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Old 10-02-2010, 08:20 PM   #16
dixiedancer
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A lot depends on what kind of 'puter you have too! Certain distros balk on my machine, while others run flawlessly on the same hardware. So I usually recommend three things:

Look for a distro's hardware compatibility list to get an idea if your machine will have any trouble with it. My Dell, for example, ran great on Ubuntu/Mint until version 10.04 (Lucid, and Mint 9) came out, but the old Intel graphics chip in it balks now. They went and introduced buggy new experimental software called Plymouth which wreaks havoc on those older Intel video chips. That has been my major beef with Ubuntu and it's offspring lately: Putting Beta software in a distro that's supposed to be "newbie friendly." PulseAudio, for example, gave even experienced Linux users fits when Ubuntu first insisted on including it... so what do they think a newbie's gonna do with it? This time it's Plymouth.

Second, "test drive it" using a LiveCD before you install it. If it works from the LiveCD, chances are good that it will work installed to your hard drive.

Third - and this applies only to Ubuntu and it's offspring (Mint, PinguyOS, UberStudent, etc - anything Ubuntu-based): Don't install the latest version. Ubuntu is rushed to market to meet a deadline, ready or not. And most of the time it's not ready at release time. It takes a few months to work out the bugs. Stay one release behind the newest one instead of grabbing the latest thing as soon as it's out the door.

-Robin
 
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Old 10-02-2010, 08:40 PM   #17
eveningsky339
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First, as a Linux newb, do NOT try Slackware. I'm confused as to why anyone is recommending this to a newb.

Second, Ubuntu and/or Linux Mint are usually the best for beginners. Mint is based on Ubuntu.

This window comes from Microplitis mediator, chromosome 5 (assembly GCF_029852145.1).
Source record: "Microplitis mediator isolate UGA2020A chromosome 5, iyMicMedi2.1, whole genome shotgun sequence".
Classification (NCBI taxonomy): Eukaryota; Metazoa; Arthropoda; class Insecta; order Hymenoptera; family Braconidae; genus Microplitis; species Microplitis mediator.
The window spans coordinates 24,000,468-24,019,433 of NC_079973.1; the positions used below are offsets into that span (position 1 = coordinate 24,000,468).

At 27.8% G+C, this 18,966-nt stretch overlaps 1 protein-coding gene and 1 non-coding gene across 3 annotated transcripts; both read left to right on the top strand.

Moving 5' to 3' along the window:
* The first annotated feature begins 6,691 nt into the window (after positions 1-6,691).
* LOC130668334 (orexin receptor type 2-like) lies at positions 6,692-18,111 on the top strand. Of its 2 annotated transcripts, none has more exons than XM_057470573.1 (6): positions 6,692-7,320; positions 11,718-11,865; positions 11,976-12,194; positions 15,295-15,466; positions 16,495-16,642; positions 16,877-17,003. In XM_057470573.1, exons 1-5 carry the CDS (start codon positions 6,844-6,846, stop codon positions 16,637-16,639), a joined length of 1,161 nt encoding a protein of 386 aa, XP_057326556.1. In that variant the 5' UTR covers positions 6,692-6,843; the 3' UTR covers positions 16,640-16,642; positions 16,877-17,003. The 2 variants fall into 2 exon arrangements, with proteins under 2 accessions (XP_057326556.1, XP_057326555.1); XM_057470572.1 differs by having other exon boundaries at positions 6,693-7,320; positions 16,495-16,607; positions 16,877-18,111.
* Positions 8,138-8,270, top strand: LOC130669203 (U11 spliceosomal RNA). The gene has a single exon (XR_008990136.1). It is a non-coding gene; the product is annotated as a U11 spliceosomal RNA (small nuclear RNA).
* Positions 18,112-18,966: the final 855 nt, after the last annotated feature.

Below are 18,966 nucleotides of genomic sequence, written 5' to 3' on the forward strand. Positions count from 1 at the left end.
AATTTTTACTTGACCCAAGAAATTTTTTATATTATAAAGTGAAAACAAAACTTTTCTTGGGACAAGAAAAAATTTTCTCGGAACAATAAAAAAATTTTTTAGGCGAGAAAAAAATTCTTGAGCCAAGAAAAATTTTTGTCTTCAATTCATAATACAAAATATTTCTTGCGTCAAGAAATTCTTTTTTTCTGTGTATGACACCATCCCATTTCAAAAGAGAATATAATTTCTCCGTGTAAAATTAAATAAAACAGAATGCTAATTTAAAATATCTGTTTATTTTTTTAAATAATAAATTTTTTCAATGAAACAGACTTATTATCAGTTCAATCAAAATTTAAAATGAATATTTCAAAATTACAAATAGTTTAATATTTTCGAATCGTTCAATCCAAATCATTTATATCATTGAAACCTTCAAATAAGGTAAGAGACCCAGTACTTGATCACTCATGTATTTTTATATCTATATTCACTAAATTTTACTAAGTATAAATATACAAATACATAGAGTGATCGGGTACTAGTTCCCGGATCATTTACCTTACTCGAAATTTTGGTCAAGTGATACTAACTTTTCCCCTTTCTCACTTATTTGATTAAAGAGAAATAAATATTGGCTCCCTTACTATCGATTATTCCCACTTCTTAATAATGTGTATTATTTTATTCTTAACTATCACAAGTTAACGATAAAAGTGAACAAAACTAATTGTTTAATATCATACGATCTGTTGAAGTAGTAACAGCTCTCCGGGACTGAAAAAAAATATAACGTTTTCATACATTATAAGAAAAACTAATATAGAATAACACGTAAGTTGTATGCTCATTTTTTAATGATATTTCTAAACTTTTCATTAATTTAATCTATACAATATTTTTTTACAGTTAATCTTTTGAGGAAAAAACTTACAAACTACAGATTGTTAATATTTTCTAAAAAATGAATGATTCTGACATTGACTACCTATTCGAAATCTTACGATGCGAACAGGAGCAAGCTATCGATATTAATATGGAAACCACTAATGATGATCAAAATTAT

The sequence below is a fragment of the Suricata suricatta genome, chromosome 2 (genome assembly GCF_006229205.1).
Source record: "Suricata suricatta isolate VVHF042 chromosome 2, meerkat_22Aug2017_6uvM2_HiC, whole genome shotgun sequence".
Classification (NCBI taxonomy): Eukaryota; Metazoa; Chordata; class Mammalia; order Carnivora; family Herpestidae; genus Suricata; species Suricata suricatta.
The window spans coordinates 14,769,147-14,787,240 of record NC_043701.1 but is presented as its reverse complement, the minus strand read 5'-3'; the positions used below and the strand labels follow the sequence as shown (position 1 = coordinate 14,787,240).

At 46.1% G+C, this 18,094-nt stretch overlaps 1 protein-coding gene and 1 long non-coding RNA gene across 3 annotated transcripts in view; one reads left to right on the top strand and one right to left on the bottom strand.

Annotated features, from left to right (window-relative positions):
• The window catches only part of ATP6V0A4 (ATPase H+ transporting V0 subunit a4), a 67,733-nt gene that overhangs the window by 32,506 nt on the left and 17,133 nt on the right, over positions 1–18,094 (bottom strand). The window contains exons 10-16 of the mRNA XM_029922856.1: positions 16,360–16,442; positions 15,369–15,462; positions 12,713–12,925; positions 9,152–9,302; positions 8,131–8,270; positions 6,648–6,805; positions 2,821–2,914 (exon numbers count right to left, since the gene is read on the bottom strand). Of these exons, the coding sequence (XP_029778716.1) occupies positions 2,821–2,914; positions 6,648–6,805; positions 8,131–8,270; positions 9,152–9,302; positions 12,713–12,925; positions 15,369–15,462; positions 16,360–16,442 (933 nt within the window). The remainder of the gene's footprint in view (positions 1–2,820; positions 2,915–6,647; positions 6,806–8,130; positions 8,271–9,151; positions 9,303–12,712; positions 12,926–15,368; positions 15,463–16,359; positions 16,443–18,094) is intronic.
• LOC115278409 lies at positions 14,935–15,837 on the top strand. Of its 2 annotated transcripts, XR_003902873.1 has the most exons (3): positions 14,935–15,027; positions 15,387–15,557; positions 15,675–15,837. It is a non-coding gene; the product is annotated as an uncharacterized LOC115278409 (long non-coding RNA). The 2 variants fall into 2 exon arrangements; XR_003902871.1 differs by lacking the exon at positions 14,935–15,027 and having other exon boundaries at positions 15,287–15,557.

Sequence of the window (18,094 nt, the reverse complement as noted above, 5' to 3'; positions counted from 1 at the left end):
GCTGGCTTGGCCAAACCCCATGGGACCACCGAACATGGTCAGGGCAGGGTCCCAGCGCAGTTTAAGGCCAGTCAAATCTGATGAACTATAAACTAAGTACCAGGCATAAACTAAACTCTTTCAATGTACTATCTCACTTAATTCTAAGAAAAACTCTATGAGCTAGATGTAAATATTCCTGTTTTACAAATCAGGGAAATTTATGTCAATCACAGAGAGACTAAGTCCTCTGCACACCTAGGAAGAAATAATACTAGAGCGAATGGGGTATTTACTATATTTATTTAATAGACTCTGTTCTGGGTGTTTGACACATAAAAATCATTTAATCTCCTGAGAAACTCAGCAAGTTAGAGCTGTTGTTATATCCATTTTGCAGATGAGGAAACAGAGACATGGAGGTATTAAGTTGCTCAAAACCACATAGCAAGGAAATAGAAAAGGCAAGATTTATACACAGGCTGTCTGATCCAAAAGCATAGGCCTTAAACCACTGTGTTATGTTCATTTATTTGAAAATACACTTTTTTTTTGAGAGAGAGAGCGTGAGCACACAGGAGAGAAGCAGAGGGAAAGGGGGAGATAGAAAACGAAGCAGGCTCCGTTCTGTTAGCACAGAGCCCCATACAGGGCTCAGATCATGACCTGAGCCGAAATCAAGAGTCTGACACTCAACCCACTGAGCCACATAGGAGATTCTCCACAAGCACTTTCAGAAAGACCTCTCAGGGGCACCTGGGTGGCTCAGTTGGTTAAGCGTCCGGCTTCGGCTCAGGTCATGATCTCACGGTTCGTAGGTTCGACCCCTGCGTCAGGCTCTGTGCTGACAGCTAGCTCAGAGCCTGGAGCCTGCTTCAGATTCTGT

Also,
Quote:
Originally Posted by dixiedancer View Post
Don't install the latest version. Ubuntu is rushed to market to meet a deadline, ready or not. And most of the time it's not ready at release time. It takes a few months to work out the bugs. Stay one release behind the newest one instead of grabbing the latest thing as soon as it's out the door.
This is not true. Just because a distro has a fixed release cycle doesn't mean it is rushed out the door in a bug-ridden state. Most of the time when you hear things like this it's just a flame on Ubuntu; you'll rarely see such criticisms of Fedora, which has a similar release cycle.

The next version of Ubuntu, 10.10 Maverick Meerkat, will be available for download in about ten days. However, you may choose to download 10.04 Lucid Lynx, as it is a long term release and is supported for a whopping three years.
 
Old 10-02-2010, 09:39 PM   #18
dixiedancer
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Quote:
Originally Posted by eveningsky339 View Post

This is not true. Just because a distro has a fixed release cycle doesn't mean it is rushed out the door in a bug-ridden state. Most of the time when you hear things like this it's just a flame on Ubuntu; you'll rarely see such criticisms of Fedora, which has a similar release cycle.